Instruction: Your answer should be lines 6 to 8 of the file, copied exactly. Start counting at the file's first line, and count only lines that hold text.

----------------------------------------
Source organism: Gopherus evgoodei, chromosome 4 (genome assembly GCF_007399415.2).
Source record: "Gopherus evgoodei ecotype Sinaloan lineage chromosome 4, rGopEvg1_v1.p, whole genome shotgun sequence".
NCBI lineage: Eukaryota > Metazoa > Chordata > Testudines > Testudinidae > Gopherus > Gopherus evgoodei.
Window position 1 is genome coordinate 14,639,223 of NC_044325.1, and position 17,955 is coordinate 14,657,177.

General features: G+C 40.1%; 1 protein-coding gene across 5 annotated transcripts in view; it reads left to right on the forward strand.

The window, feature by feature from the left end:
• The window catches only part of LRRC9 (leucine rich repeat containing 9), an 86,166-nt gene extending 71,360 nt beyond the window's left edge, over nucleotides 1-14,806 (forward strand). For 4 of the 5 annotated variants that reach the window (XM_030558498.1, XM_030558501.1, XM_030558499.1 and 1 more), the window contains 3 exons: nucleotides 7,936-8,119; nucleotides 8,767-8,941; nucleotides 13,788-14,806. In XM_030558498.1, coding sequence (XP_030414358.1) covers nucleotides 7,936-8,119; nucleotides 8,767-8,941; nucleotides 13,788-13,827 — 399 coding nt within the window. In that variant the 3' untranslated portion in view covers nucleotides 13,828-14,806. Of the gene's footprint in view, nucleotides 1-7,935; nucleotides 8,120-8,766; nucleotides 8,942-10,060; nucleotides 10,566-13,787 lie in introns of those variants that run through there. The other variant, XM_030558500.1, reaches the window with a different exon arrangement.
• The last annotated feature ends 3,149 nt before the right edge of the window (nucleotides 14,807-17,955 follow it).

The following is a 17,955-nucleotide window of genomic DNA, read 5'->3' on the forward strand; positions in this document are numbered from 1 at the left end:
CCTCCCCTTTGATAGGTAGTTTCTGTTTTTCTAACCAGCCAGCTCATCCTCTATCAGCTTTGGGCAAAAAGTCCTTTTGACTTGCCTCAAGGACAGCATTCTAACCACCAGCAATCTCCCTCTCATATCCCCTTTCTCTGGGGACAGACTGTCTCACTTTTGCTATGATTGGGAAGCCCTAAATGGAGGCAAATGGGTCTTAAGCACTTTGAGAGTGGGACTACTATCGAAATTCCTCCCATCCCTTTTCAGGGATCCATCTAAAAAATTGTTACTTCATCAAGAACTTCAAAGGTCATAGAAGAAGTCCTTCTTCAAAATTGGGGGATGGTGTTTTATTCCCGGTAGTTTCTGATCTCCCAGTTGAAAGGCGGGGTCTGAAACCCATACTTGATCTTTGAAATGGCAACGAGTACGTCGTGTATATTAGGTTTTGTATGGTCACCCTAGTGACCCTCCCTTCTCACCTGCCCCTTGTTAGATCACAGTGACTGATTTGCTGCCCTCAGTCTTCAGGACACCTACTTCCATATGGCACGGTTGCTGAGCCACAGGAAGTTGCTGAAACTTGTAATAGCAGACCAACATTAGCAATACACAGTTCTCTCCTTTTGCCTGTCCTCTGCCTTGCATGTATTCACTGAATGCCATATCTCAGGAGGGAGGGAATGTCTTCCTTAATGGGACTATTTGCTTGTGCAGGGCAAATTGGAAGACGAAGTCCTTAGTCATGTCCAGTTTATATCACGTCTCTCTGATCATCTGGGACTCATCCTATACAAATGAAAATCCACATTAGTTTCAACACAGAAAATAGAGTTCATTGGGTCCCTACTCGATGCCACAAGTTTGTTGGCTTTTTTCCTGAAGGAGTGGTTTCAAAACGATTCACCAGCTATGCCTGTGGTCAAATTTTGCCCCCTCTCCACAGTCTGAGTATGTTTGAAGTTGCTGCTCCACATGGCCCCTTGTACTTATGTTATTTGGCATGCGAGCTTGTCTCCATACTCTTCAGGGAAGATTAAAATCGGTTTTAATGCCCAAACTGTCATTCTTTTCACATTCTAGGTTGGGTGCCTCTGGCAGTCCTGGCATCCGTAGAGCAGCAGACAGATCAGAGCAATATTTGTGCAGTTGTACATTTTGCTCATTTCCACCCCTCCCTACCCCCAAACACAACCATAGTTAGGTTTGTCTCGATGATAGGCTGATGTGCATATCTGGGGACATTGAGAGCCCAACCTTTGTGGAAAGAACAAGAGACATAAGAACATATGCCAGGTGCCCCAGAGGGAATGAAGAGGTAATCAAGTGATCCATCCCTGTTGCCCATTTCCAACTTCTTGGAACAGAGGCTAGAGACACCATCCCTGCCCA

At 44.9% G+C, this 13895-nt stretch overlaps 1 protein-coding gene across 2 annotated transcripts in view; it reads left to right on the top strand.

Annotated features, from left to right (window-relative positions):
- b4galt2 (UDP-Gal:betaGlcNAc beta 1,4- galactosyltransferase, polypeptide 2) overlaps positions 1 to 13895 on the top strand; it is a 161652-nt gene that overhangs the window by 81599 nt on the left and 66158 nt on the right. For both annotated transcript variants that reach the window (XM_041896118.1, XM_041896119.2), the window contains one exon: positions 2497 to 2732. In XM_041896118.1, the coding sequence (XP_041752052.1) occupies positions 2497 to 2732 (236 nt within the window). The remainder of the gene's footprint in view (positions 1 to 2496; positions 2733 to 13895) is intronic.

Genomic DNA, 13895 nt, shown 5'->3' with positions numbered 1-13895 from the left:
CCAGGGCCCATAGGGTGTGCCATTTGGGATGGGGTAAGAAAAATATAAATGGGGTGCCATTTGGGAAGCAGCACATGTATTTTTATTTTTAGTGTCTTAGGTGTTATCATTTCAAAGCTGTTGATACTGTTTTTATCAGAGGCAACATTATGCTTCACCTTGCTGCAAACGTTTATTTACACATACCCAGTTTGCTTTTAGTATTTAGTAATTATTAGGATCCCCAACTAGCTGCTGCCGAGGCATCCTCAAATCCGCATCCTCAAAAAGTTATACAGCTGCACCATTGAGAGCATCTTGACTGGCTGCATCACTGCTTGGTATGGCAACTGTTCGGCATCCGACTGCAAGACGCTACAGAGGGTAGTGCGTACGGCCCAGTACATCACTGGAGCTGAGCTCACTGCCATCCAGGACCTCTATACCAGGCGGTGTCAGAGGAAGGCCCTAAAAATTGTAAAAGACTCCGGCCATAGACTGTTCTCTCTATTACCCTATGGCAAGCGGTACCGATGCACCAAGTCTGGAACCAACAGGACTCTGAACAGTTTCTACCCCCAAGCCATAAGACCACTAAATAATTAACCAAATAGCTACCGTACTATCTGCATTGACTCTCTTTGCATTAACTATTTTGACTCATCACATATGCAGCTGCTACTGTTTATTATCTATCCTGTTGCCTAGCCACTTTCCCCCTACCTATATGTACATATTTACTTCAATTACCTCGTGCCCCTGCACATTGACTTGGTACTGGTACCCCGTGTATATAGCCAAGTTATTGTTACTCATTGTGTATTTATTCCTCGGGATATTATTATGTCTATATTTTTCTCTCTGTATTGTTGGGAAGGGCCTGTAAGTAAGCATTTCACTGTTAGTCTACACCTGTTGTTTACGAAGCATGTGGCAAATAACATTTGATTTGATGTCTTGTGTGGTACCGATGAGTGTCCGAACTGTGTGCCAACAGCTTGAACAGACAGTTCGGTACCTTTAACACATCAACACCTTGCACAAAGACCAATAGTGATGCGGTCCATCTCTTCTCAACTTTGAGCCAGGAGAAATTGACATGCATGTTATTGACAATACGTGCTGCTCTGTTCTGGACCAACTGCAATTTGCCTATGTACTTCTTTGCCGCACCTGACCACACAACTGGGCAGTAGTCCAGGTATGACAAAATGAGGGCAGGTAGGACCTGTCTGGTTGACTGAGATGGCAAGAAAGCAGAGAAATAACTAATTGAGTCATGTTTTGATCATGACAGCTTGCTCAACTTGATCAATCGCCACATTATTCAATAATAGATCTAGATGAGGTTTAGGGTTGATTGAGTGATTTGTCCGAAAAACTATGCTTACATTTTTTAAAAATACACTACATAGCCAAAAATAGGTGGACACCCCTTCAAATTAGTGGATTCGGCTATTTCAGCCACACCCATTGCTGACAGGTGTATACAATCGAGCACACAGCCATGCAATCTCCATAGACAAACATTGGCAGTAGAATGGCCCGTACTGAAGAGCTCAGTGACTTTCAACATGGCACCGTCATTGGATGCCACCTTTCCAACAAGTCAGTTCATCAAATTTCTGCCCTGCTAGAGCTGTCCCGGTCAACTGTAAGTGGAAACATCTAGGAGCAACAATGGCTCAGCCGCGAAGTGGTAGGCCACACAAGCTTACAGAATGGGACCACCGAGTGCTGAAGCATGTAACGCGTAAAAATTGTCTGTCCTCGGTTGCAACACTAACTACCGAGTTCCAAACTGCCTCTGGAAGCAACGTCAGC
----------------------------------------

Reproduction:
The window, feature by feature from the left end:
• The window catches only part of LRRC9 (leucine rich repeat containing 9), an 86,166-nt gene extending 71,360 nt beyond the window's left edge, over nucleotides 1-14,806 (forward strand). For 4 of the 5 annotated variants that reach the window (XM_030558498.1, XM_030558501.1, XM_030558499.1 and 1 more), the window contains 3 exons: nucleotides 7,936-8,119; nucleotides 8,767-8,941; nucleotides 13,788-14,806. In XM_030558498.1, coding sequence (XP_030414358.1) covers nucleotides 7,936-8,119; nucleotides 8,767-8,941; nucleotides 13,788-13,827 — 399 coding nt within the window. In that variant the 3' untranslated portion in view covers nucleotides 13,828-14,806. Of the gene's footprint in view, nucleotides 1-7,935; nucleotides 8,120-8,766; nucleotides 8,942-10,060; nucleotides 10,566-13,787 lie in introns of those variants that run through there. The other variant, XM_030558500.1, reaches the window with a different exon arrangement.
• The last annotated feature ends 3,149 nt before the right edge of the window (nucleotides 14,807-17,955 follow it).